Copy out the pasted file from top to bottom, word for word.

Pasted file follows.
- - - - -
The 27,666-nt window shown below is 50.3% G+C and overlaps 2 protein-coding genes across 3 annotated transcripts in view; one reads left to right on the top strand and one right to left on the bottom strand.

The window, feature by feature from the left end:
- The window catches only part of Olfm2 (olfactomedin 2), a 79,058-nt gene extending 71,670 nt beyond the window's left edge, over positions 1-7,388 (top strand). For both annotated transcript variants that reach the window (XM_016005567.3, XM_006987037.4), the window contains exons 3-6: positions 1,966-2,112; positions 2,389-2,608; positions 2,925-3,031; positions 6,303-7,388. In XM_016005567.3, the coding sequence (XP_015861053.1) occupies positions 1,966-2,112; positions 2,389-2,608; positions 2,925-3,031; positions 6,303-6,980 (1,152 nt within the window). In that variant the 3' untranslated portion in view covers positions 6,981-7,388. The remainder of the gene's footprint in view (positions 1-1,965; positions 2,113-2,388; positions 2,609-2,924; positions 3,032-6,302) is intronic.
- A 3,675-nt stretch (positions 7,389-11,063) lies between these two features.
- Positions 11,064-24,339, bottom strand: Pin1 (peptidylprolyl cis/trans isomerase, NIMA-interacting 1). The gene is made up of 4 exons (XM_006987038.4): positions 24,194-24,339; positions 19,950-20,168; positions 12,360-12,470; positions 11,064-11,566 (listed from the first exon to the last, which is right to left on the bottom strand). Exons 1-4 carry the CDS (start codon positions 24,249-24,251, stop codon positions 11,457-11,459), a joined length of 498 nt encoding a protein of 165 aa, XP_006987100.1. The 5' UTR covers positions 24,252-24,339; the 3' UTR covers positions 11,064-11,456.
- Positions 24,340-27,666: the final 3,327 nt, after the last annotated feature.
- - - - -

The 27,666-nt window shown below is 50.3% G+C and overlaps 2 protein-coding genes across 3 annotated transcripts in view; one reads left to right on the top strand and one right to left on the bottom strand.

The window, feature by feature from the left end:
- The window catches only part of Olfm2 (olfactomedin 2), a 79,058-nt gene extending 71,670 nt beyond the window's left edge, over positions 1-7,388 (top strand). For both annotated transcript variants that reach the window (XM_016005567.3, XM_006987037.4), the window contains exons 3-6: positions 1,966-2,112; positions 2,389-2,608; positions 2,925-3,031; positions 6,303-7,388. In XM_016005567.3, the coding sequence (XP_015861053.1) occupies positions 1,966-2,112; positions 2,389-2,608; positions 2,925-3,031; positions 6,303-6,980 (1,152 nt within the window). In that variant the 3' untranslated portion in view covers positions 6,981-7,388. The remainder of the gene's footprint in view (positions 1-1,965; positions 2,113-2,388; positions 2,609-2,924; positions 3,032-6,302) is intronic.
- A 3,675-nt stretch (positions 7,389-11,063) lies between these two features.
- Positions 11,064-24,339, bottom strand: Pin1 (peptidylprolyl cis/trans isomerase, NIMA-interacting 1). The gene is made up of 4 exons (XM_006987038.4): positions 24,194-24,339; positions 19,950-20,168; positions 12,360-12,470; positions 11,064-11,566 (listed from the first exon to the last, which is right to left on the bottom strand). Exons 1-4 carry the CDS (start codon positions 24,249-24,251, stop codon positions 11,457-11,459), a joined length of 498 nt encoding a protein of 165 aa, XP_006987100.1. The 5' UTR covers positions 24,252-24,339; the 3' UTR covers positions 11,064-11,456.
- Positions 24,340-27,666: the final 3,327 nt, after the last annotated feature.